In the early hours of Saturday, 8th May, Egyptian-born tycoon Mohammed Al Fayed sold the iconic Knightsbridge department store, Harrods. Al Fayed has owned the luxury store since 1985, when he purchased it in a £615m takeover deal.Harrods is now in the hands of Qatari Holdings, the investment arm of the Qatar Investment Authority, which also has stakes in VW-Porsche and hotel chain Fairmont. The Gulf investment group is owned by the Qatari royal family and chaired by Sheikh Hamad Bin Jassim Bin Jabr Al-Thani, the Qatari Prime Minister.
The £1.5bn deal sees Al-Fayed retained as honorary chairman, however he will no longer have a hand in the running of the store. Ken Costa, chairman of asset managers Lazard International, who advised the Al-Fayed family trust on the deal, said: "In reaching the decision to retire, [Mohammed Al Fayed] wished to ensure that the legacy and traditions that he has built up in Harrods would be continued, and that the team that he has built up would be encouraged to develop the foundations that he has laid." It is reported that the deal was struck with Qatari Holdings as Al Fayed felt that they had the ‘vision and financial capacity to support the long term successful growth of Harrods’.
Qatari Holdings are only the fifth owners of the Harrods since it opened in 1840, despite allegations that Harvey Nichols’ owner, Dickson Poon and then-owner of British Land, John Ritblat have attempted to buy it in recent years. The store’s last owner, 77 year old Mohammed Al Fayed, has been something of a notorious character in British history. Having lived in the country for many years and owned the 90,000 sq m luxury store for twenty-five years, the multi-millionaire businessman has repeatedly refused a British passport. He also spent ten years promoting a campaign which argued that his son Dodi and Princess Diana were murdered in a conspiracy in 1997.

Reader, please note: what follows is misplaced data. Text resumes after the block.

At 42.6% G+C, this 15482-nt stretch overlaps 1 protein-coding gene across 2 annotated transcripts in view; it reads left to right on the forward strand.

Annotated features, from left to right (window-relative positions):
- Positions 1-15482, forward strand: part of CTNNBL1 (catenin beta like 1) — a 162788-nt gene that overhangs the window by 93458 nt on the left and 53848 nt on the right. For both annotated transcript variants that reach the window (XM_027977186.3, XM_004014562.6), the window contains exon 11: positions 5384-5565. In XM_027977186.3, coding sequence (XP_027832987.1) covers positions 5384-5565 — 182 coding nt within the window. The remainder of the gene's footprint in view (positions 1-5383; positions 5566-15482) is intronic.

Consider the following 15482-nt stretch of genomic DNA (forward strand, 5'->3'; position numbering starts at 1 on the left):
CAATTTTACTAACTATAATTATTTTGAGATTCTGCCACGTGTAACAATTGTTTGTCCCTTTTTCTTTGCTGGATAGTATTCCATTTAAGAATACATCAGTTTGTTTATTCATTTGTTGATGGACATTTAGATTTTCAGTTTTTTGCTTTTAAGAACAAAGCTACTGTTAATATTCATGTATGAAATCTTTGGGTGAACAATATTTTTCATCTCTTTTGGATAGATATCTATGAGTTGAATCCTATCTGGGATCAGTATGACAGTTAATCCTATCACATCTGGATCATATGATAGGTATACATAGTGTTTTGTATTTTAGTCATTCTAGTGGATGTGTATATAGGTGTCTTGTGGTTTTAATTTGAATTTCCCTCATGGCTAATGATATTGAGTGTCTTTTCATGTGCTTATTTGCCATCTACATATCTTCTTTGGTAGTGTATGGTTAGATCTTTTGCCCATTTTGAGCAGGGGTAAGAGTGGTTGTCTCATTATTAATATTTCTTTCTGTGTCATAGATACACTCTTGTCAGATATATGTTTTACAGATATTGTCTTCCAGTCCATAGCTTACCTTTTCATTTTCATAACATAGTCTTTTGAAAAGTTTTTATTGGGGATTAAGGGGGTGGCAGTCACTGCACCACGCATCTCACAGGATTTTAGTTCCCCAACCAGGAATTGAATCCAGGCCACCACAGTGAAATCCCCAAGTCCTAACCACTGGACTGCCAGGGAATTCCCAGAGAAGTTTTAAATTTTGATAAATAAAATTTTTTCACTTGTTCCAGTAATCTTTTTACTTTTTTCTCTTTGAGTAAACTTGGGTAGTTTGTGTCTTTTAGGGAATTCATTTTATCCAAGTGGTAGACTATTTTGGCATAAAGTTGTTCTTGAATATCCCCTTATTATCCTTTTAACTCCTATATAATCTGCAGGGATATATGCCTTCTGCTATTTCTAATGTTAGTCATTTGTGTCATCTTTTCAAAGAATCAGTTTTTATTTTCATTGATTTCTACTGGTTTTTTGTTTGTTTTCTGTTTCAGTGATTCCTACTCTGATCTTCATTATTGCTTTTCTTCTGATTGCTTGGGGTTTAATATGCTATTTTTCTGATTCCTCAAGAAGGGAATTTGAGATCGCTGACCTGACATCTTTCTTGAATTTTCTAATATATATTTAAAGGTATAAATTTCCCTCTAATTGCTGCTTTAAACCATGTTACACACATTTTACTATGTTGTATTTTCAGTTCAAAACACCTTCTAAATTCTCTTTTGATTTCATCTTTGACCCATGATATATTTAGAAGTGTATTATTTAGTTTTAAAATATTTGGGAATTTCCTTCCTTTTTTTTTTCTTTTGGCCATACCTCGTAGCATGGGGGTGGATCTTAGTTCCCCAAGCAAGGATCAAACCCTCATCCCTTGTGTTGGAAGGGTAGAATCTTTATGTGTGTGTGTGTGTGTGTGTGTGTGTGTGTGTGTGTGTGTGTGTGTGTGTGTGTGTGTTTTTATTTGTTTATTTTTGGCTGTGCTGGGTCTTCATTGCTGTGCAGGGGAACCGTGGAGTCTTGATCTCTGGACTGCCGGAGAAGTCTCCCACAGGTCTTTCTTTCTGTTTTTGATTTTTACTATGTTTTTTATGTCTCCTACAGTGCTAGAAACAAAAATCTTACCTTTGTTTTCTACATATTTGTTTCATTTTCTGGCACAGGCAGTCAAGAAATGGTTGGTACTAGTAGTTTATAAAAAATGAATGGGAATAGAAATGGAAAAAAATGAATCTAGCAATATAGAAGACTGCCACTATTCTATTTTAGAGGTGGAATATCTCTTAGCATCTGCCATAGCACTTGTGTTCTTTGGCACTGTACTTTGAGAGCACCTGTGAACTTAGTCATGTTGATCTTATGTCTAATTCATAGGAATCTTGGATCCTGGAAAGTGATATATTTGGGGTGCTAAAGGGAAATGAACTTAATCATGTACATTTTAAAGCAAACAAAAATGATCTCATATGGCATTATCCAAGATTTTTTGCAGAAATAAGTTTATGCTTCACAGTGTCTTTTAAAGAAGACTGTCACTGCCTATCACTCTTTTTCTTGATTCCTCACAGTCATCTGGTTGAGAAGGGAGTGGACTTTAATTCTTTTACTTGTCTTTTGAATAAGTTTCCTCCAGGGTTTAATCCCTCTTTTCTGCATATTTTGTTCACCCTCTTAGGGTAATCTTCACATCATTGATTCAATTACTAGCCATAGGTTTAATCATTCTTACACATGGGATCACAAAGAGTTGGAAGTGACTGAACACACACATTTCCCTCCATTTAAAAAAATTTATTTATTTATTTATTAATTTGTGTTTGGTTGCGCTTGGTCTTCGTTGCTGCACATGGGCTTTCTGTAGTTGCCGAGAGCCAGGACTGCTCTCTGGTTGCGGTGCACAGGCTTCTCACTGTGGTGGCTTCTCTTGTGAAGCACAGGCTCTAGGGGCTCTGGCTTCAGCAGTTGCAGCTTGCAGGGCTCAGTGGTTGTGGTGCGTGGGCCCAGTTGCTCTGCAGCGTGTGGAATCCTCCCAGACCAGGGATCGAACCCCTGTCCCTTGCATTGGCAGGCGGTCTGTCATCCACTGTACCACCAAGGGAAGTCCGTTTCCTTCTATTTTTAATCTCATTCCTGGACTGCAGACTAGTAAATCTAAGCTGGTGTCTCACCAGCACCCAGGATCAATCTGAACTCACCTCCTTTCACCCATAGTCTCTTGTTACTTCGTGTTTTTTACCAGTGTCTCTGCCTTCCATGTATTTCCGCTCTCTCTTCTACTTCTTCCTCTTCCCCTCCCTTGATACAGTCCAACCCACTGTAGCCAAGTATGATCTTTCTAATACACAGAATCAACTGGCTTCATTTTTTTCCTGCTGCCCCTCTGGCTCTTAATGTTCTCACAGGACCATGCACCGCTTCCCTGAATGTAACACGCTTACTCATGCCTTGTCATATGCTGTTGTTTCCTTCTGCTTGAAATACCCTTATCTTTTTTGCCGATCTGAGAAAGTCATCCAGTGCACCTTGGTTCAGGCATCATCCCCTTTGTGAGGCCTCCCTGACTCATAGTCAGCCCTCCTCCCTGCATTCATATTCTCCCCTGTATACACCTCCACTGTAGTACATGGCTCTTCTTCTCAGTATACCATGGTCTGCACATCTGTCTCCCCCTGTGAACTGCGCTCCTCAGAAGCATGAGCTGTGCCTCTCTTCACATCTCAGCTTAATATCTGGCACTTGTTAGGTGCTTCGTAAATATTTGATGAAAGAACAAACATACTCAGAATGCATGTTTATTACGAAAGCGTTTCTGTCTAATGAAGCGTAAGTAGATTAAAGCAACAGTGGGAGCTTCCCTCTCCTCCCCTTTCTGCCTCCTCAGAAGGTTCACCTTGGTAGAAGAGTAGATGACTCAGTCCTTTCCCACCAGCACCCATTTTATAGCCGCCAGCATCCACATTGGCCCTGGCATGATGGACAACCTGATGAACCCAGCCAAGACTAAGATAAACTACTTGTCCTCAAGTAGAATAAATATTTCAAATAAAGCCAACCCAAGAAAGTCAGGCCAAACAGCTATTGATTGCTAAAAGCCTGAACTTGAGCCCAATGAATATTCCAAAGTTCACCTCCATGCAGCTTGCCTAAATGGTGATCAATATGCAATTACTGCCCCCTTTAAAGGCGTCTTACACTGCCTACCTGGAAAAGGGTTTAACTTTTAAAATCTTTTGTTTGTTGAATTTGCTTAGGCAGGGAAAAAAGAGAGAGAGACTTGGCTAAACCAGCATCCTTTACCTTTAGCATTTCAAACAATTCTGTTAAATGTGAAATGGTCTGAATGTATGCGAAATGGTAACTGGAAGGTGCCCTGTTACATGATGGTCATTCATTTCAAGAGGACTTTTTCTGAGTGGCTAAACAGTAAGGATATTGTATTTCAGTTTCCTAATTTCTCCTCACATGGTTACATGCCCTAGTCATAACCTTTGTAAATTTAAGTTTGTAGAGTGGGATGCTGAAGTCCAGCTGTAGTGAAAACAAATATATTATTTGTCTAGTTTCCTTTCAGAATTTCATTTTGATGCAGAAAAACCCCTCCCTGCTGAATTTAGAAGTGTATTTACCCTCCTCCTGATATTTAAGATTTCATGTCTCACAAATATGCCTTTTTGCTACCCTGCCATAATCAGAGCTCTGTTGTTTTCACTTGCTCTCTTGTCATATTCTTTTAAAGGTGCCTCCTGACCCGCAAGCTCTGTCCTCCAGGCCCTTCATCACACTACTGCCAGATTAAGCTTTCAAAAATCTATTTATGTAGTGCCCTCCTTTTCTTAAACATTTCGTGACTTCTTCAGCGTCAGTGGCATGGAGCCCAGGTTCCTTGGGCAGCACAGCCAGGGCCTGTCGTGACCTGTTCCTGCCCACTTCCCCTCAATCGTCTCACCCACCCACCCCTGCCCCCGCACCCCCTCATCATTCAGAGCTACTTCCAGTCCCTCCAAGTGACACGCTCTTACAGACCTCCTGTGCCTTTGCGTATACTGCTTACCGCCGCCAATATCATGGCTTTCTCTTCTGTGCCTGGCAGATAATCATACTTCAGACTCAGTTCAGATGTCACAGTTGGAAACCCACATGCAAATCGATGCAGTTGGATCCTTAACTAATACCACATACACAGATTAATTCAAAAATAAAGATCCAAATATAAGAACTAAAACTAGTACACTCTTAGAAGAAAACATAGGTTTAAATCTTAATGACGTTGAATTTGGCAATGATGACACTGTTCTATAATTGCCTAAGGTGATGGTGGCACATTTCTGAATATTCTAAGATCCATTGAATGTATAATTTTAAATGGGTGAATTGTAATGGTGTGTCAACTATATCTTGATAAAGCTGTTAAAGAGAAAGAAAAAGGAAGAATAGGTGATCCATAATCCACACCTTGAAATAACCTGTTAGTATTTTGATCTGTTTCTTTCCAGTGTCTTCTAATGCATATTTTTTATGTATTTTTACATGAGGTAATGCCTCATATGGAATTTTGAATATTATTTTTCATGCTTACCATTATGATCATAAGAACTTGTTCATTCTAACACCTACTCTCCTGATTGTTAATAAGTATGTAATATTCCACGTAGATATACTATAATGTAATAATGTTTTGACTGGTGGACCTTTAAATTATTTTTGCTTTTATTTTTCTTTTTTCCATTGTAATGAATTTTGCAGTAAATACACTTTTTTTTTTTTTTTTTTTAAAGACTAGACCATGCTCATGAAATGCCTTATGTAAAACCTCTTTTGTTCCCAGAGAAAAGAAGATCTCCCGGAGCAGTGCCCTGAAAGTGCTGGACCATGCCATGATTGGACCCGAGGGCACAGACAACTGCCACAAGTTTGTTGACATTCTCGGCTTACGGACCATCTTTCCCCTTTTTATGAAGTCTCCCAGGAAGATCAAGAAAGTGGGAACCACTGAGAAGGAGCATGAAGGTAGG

Harrods continues to defy the recession, as rich tourists flock to its 330 luxury departments, attracted by the week pound and the store’s infamous rich cultural heritage. The most recent figures available show that a record £752m was taken in January 2009, whilst profits dropped 15% to £50.3m, mainly due to an extensive refurbishment programme, with the English Heritage listed terracotta façade needing repairs at a cost of £2.5m. It is alleged that Qatari Holdings is interested in expanding Harrods as a global name, incorporating a worldwide internet shopping facility to its already extensive resources.